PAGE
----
Berkeley Haas | Mr. Analyst To Family Business Owner
GMAT 710, GPA 3.2
Chicago Booth | Mr. Overrepresented Indian Engineer
GMAT 740, GPA 8.78/10
Harvard | Mr. FBI To MBB
GMAT 710, GPA 3.85
Stanford GSB | Mr. Two Job
GRE 330 GRE, GPA 3.63
Tuck | Mr. Infantry Officer To MBA
GRE 314, GPA 3.4
Darden | Mr. Program Manager
GRE 324, GPA 3.74
Tuck | Mr. Smart Cities
GRE 325, GPA 3.5
Berkeley Haas | Mr. Biz Human Rights
GRE 710, GPA 8/10
Harvard | Mr. Food Tech Start Ups
GMAT 720, GPA 3.5
Harvard | Mr. The Builder
GMAT 740, GPA 4.0
Harvard | Mr. International Oil
GMAT 710, GPA 3.7
Harvard | Mr. Consulting To Emerging Markets Banking
GRE 130, GPA 3.6 equivalent
Harvard | Mr. Comeback Kid
GMAT 770, GPA 2.8
Stanford GSB | Mr. Greek Taverna
GMAT 730, GPA 7.03/10
Harvard | Ms. Biotech Ops
GMAT 770, GPA 3.53
NYU Stern | Mr. Development
GMAT 690, GPA 2.5
Chicago Booth | Mr. Energy Operations
GRE 330, GPA 3.85
Harvard | Mr. Big 4 To Healthcare Reformer
GRE 338, GPA 4.0 (1st Class Honours - UK - Deans List)
Wharton | Mr. Steelmaker To Consultant
GMAT 760, GPA 3.04/4.0
Duke Fuqua | Mr. Indian Quant
GMAT 745, GPA 9.6 out of 10
Stanford GSB | Mr. Food & Education Entrepreneur
GMAT 720, GPA 4.0
Harvard | Ms. Gay Engineer
GMAT 730, GPA 3.6
Harvard | Mr. Lieutenant To Consultant
GMAT 760, GPA 3.7
Duke Fuqua | Mr. IB Back Office To Front Office/Consulting
GMAT 640, GPA 2.8
Rice Business | Mr. Future Energy Consultant
GRE Received a GRE Waiver, GPA 3.3
Berkeley Haas | Mr. Campaigns To Business
GMAT 750, GPA 3.19
MIT Sloan | Mr. Special Forces
GMAT 720, GPA 3.82

Do Business School Rankings Matter?

How much do rankings matter?

Applying to business school? Whether you are just starting to research programs or deciding between offers, you are likely looking at business school rankings.  What do these rankings really tell us? How much should they influence your decisions? Below are three important factors to keep in mind when considering business school rankings:

  • Rankings are not the absolute authority on quality.

School rankings are based on many factors, some of which are irrational and subjective. Some rankings weigh peer schools’ opinions of one other, some look at yield (which can be manipulated by admissions offices), and some won’t disclose their methodologies. While rankings are useful to some extent, they are not the only barometer of a program’s rigor or value.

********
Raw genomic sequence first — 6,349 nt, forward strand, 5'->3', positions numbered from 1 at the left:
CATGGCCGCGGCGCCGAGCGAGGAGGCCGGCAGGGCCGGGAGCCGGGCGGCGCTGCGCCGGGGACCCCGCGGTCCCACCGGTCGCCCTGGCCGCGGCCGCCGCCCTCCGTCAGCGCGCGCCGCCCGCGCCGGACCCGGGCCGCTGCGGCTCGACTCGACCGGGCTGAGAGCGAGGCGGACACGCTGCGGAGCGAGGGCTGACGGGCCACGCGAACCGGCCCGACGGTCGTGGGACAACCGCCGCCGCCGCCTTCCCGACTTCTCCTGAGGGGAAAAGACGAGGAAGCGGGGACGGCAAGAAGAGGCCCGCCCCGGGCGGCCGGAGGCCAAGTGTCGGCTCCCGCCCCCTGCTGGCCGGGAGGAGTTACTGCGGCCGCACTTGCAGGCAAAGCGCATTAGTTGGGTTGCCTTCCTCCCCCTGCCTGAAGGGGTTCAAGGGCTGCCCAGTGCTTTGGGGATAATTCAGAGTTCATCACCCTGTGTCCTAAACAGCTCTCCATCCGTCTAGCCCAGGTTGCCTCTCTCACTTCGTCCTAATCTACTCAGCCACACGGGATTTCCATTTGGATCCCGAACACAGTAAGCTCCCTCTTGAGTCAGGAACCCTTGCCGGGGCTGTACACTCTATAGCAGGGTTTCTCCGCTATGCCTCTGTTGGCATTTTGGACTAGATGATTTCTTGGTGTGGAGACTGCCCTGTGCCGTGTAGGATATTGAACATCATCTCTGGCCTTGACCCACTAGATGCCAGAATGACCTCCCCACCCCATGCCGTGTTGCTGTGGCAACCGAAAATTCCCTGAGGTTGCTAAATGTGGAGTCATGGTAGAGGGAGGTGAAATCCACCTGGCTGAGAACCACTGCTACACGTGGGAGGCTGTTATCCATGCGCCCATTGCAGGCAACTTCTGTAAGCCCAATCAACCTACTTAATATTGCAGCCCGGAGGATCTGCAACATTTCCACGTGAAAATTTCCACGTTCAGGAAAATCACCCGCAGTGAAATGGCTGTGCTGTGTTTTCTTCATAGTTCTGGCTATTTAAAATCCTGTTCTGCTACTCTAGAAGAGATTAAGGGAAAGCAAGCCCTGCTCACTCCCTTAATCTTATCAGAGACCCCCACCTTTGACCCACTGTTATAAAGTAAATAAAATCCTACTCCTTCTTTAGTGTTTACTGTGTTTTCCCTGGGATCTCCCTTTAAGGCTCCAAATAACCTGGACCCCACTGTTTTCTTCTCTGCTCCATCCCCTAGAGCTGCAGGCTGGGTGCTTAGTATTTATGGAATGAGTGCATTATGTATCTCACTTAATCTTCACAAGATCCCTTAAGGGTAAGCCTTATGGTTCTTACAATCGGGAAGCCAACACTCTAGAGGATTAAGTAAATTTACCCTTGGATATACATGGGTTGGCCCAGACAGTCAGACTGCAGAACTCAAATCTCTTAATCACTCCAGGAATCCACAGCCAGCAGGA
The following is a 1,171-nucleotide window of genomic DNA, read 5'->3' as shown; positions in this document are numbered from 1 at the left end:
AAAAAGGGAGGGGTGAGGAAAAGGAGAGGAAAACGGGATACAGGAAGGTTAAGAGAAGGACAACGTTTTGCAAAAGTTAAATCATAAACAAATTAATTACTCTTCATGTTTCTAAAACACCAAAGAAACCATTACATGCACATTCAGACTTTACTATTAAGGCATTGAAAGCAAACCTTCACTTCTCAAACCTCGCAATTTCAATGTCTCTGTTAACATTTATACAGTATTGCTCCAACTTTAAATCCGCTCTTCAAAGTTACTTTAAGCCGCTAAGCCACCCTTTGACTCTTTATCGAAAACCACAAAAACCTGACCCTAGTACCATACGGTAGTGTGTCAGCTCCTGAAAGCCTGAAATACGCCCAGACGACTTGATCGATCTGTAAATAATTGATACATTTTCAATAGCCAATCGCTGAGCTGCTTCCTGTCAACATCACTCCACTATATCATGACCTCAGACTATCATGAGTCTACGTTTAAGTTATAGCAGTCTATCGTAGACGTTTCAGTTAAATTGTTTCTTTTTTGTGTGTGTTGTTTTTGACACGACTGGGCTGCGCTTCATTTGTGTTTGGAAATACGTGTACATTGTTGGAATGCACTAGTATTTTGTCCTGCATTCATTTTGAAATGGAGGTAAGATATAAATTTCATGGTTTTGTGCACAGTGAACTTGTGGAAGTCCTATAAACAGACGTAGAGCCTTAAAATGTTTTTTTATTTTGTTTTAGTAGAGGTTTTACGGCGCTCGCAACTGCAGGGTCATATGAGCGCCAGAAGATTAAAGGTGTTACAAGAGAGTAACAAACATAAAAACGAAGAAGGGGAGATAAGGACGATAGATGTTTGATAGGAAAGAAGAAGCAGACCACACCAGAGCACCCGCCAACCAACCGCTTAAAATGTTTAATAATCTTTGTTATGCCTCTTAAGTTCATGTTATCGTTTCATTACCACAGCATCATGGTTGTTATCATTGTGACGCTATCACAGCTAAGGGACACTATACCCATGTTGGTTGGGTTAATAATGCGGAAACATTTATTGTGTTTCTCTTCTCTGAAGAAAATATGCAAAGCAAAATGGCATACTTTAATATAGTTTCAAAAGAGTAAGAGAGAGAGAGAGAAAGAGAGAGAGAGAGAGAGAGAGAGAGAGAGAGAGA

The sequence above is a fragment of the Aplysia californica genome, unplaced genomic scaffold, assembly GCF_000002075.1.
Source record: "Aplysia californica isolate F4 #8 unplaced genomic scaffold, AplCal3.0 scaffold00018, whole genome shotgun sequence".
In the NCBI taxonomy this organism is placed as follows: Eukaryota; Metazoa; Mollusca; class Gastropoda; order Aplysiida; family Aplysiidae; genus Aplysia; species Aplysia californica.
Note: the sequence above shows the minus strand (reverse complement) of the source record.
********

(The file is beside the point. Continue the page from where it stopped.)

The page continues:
• Rankings are general.

Depending on what’s most important to you, one source’s assessment may not be relevant. For example, a school that successfully places graduates in certain fields may look like a terrific investment. But if the school has a limited ability to place graduates in your field of interest, it’s not a good investment for you. Also, if you dislike rural settings, you should not attend a school in a small town, even if it is highly ranked. If the case method of instruction doesn’t appeal to you, then you should avoid schools that teach this way, no matter how prestigious. The bottom line is, you have to consider your particular interests and priorities when selecting a school.

  • Rankings are ephemeral.

Rankings change from year to year. This year’s #1 school may be next year’s #5.

When considering rankings please remember: the highest-ranked school may not be the best school, and more importantly, it may not be the best school for you. It can be difficult to disregard external and internal pressure to choose the school with the most name recognition. But you are more likely to have a positive experience if you select a school based on your personality, goals and interests, rather than its rank.


North Star Admissions LogoKaren has more than 12 years of experience evaluating candidates for admission to Dartmouth College and to the Tuck School of Business at Dartmouth. Since founding North Star Admissions Consulting in 2012, she has helped applicants gain admission to the nation’s top schools, including Stanford, Harvard, Yale, Wharton, MIT, Tuck, Columbia, Kellogg, Booth, Haas, Duke, Johnson, Ross, NYU, UNC, UCLA, Georgetown and more. Clients have been awarded more than 18.2 million dollars in scholarships, and more than 96% have gotten into one of their top choice schools.